[The] less we stare at the hammer-Thing, and the more we seize hold of it and use it, the more primordial does our relationship to it become, and the more unveiledly is it encountered as that which it is—as equipment … If we look at Things just 'theoretically', we can get along without understanding readiness-to-hand. But when we deal with them by using them and manipulating them, this activity is not a blind one; it has its own kind of sight… (Heidegger 1962: 65)

Although motor activity that binds us with the world in meaningful activities does indeed have its “own kind of sight,” something we will come to later, vision is the sense most closely associated with the prejudice that maintains that reality consists of objects or bodies, and we stand before them passively as subjects or minds, somehow receiving impressions, sensations, sense data that allow us (mysteriously) to know these objects. 

Taking the theoretical position that we are less subjects than merely very complex objects among the other objects (brains rather than minds) doesn’t make the ability to know any less mysterious, since objects are almost as foreign to one another as they are to subjects. They can hurtle towards one another through space and collide in complicated ways, but how that creates meaning or “external sensitive perception,” or the sense of a world, remains extremely difficult to explain. Phenomenologists would say that it doesn’t just make it extremely difficult – it makes it impossible. Why? Because it puts the horse before the cart. It assumes that there is an object before it is perceived as such. It refuses to see that the formation of objects depends on the process of perception.

As Berkeley says, even an unexplored desert has at least one person to observe it, namely myself when I think of it, that is, when I perceive it in purely mental experience. The thing is inseparable from a person perceiving it, and can never be actually in itself because its articulations are those of our very existence, and because it stands at the other end of our gaze or at the terminus of a sensory exploration which invests it with humanity. To this extent, every perception is a communication or a communion, the taking up or completion by us of some extraneous intention or, on the other hand, the complete expression outside ourselves of our perceptual powers and a coition, so to speak, of our body with things. (Merleau-Ponty 1962: 320)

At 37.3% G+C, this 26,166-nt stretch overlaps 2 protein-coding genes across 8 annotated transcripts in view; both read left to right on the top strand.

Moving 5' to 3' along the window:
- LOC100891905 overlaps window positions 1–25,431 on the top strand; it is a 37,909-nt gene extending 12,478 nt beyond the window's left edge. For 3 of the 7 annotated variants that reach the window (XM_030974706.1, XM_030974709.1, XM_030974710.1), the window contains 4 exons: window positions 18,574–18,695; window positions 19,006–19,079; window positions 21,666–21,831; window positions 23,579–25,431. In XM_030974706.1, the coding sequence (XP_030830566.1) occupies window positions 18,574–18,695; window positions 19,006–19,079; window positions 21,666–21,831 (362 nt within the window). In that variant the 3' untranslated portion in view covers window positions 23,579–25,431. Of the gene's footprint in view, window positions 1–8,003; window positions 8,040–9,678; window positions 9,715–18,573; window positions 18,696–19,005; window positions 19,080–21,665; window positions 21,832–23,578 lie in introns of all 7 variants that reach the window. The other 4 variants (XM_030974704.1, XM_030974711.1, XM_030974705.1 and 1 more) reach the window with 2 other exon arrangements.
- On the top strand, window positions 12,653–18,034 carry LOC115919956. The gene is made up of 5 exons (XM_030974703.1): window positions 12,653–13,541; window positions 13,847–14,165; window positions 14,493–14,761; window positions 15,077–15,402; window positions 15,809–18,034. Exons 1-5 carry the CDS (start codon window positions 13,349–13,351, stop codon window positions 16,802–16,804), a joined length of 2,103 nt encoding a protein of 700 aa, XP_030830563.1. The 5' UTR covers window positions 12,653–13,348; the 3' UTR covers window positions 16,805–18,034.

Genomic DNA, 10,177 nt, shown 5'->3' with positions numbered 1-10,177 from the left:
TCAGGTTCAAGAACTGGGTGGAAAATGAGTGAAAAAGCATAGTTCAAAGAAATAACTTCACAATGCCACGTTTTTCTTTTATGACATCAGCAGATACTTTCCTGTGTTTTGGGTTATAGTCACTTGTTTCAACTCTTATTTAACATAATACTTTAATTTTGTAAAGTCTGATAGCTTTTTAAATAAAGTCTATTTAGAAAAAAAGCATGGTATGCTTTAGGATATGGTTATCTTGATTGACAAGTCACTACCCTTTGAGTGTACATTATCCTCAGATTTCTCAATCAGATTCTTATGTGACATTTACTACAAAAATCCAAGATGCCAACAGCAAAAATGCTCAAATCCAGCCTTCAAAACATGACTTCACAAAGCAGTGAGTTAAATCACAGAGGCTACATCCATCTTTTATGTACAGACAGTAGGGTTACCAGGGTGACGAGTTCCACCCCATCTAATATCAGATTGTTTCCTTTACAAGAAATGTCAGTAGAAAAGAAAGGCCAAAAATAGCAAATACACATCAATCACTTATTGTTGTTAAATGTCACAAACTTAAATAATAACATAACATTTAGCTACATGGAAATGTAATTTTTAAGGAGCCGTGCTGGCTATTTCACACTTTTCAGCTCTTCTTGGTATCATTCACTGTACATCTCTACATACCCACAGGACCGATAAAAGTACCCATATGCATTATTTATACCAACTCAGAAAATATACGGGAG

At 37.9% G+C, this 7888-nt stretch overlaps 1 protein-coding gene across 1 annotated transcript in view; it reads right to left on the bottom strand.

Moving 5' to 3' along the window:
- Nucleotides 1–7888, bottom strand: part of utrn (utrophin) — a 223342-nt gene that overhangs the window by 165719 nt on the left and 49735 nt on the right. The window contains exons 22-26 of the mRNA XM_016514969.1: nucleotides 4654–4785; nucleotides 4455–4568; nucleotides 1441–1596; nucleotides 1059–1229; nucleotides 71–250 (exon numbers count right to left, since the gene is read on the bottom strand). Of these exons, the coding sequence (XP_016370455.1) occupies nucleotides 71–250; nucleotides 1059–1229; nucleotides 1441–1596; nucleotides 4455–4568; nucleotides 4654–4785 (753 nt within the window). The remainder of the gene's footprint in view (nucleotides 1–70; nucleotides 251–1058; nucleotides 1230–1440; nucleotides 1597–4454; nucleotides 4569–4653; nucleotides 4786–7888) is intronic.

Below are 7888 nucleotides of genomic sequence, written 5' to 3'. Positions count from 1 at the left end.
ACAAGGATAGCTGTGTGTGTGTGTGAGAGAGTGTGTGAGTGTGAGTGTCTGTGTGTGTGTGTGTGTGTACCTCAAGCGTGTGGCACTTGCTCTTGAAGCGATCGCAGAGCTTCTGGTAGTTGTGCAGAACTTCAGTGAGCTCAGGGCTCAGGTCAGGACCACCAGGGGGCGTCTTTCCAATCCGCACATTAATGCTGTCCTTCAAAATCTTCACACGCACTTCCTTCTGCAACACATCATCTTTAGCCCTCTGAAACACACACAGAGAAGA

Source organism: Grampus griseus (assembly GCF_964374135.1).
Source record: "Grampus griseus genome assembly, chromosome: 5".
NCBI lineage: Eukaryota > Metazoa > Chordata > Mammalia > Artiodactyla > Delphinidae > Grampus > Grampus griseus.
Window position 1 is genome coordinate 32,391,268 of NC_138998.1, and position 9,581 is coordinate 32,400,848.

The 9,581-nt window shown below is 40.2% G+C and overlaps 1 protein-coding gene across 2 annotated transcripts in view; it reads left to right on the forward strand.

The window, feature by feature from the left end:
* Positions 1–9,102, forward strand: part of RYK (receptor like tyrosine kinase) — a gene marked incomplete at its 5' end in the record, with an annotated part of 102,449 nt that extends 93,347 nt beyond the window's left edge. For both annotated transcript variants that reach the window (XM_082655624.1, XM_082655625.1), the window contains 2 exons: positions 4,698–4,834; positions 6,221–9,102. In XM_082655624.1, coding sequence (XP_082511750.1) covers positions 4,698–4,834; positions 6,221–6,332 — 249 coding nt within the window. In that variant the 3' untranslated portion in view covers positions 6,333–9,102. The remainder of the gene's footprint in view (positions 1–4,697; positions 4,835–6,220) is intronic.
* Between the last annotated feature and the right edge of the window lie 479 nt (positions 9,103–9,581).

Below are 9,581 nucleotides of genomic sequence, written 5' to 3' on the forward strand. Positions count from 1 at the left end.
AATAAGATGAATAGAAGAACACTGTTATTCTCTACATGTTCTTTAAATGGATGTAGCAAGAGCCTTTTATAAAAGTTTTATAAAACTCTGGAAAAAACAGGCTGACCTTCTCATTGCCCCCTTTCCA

Merleau-Ponty’s description of the process of perception may be more poetic than those found in contemporary neuroscience texts, but the story they tell is substantially the same, at least if we focus on the first side of the philosopher’s definition. The neurological process underlying our experience of vision can be defined quite accurately as “the taking up or completion by us of some extraneous intention,” so long as intention is understood here not as a psychological state involving deliberation, but rather as phenomenologists use the word, as implying simply a sense of direction or focus. For the phenomenologist, all mental states are “intentional” in the sense that they point to something; they are “about” something. When we think, we think of something (however vague, or abstract it may be, there is always some content to our thought). This principle is even easier to grasp in the case of sight: when we see, we always see something (even if it’s just a streak of colour). There is no seeing without the thing seen.

But analysis of the neurological process of visual perception reveals that the “thing seen” is not immediately given as a visible image. Between the contact of light waves with the cones and rods of the retina, and the formation of a visual image in our “mind’s eye,” lies a complex and as yet only partially understood process of “taking up” and “completion” of the external stimuli by neural activity. Our brains do not receive ready-made images of the world; they construct them. The “thing seen” is not “out there” in the external world; it is a product of contact between something “out there”– the stimulus, or in Merleau-Ponty’s language, the “extraneous intention” – and the complex internal processes we bring to the act of visual perception.